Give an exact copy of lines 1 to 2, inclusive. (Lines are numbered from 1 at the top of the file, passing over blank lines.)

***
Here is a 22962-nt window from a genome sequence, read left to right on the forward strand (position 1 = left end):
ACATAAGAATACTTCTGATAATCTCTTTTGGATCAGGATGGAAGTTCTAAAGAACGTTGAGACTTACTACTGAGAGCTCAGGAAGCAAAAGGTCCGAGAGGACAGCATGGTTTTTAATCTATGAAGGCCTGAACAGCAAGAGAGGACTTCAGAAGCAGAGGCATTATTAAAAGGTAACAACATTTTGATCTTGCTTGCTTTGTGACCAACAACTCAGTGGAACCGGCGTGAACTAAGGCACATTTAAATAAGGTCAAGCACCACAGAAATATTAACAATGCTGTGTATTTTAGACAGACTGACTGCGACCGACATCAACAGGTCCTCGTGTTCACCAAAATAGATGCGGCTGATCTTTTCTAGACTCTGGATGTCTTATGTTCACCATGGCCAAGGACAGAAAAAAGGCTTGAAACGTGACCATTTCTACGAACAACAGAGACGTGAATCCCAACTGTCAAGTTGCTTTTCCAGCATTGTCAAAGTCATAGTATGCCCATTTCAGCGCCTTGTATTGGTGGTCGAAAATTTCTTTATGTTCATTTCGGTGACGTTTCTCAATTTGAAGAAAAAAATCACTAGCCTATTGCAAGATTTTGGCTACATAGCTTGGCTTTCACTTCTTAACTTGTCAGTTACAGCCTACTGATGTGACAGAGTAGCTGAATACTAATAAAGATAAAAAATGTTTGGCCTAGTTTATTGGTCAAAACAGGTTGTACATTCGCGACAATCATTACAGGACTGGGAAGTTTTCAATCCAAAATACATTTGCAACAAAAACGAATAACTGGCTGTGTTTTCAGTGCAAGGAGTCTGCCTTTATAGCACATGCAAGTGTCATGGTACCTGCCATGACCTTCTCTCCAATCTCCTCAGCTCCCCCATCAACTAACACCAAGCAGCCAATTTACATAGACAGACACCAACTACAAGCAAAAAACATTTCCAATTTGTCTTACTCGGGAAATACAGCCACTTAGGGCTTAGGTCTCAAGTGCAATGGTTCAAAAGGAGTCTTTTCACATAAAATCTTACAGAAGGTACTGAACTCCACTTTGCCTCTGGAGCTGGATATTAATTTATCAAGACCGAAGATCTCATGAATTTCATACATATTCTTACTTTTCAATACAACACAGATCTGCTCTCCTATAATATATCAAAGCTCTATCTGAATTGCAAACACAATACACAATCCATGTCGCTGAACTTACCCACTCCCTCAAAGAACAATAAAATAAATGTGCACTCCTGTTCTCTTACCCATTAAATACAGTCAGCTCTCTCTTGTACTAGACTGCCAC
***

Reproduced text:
Here is a 22962-nt window from a genome sequence, read left to right on the forward strand (position 1 = left end):
ACATAAGAATACTTCTGATAATCTCTTTTGGATCAGGATGGAAGTTCTAAAGAACGTTGAGACTTACTACTGAGAGCTCAGGAAGCAAAAGGTCCGAGAGGACAGCATGGTTTTTAATCTATGAAGGCCTGAACAGCAAGAGAGGACTTCAGAAGCAGAGGCATTATTAAAAGGTAACAACATTTTGATCTTGCTTGCTTTGTGACCAACAACTCAGTGGAACCGGCGTGAACTAAGGCACATTTAAATAAGGTCAAGCACCACAGAAATATTAACAATGCTGTGTATTTTAGACAGACTGACTGCGACCGACATCAACAGGTCCTCGTGTTCACCAAAATAGATGCGGCTGATCTTTTCTAGACTCTGGATGTCTTATGTTCACCATGGCCAAGGACAGAAAAAAGGCTTGAAACGTGACCATTTCTACGAACAACAGAGACGTGAATCCCAACTGTCAAGTTGCTTTTCCAGCATTGTCAAAGTCATAGTATGCCCATTTCAGCGCCTTGTATTGGTGGTCGAAAATTTCTTTATGTTCATTTCGGTGACGTTTCTCAATTTGAAGAAAAAAATCACTAGCCTATTGCAAGATTTTGGCTACATAGCTTGGCTTTCACTTCTTAACTTGTCAGTTACAGCCTACTGATGTGACAGAGTAGCTGAATACTAATAAAGATAAAAAATGTTTGGCCTAGTTTATTGGTCAAAACAGGTTGTACATTCGCGACAATCATTACAGGACTGGGAAGTTTTCAATCCAAAATACATTTGCAACAAAAACGAATAACTGGCTGTGTTTTCAGTGCAAGGAGTCTGCCTTTATAGCACATGCAAGTGTCATGGTACCTGCCATGACCTTCTCTCCAATCTCCTCAGCTCCCCCATCAACTAACACCAAGCAGCCAATTTACATAGACAGACACCAACTACAAGCAAAAAACATTTCCAATTTGTCTTACTCGGGAAATACAGCCACTTAGGGCTTAGGTCTCAAGTGCAATGGTTCAAAAGGAGTCTTTTCACATAAAATCTTACAGAAGGTACTGAACTCCACTTTGCCTCTGGAGCTGGATATTAATTTATCAAGACCGAAGATCTCATGAATTTCATACATATTCTTACTTTTCAATACAACACAGATCTGCTCTCCTATAATATATCAAAGCTCTATCTGAATTGCAAACACAATACACAATCCATGTCGCTGAACTTACCCACTCCCTCAAAGAACAATAAAATAAATGTGCACTCCTGTTCTCTTACCCATTAAATACAGTCAGCTCTCTCTTGTACTAGACTGCCAC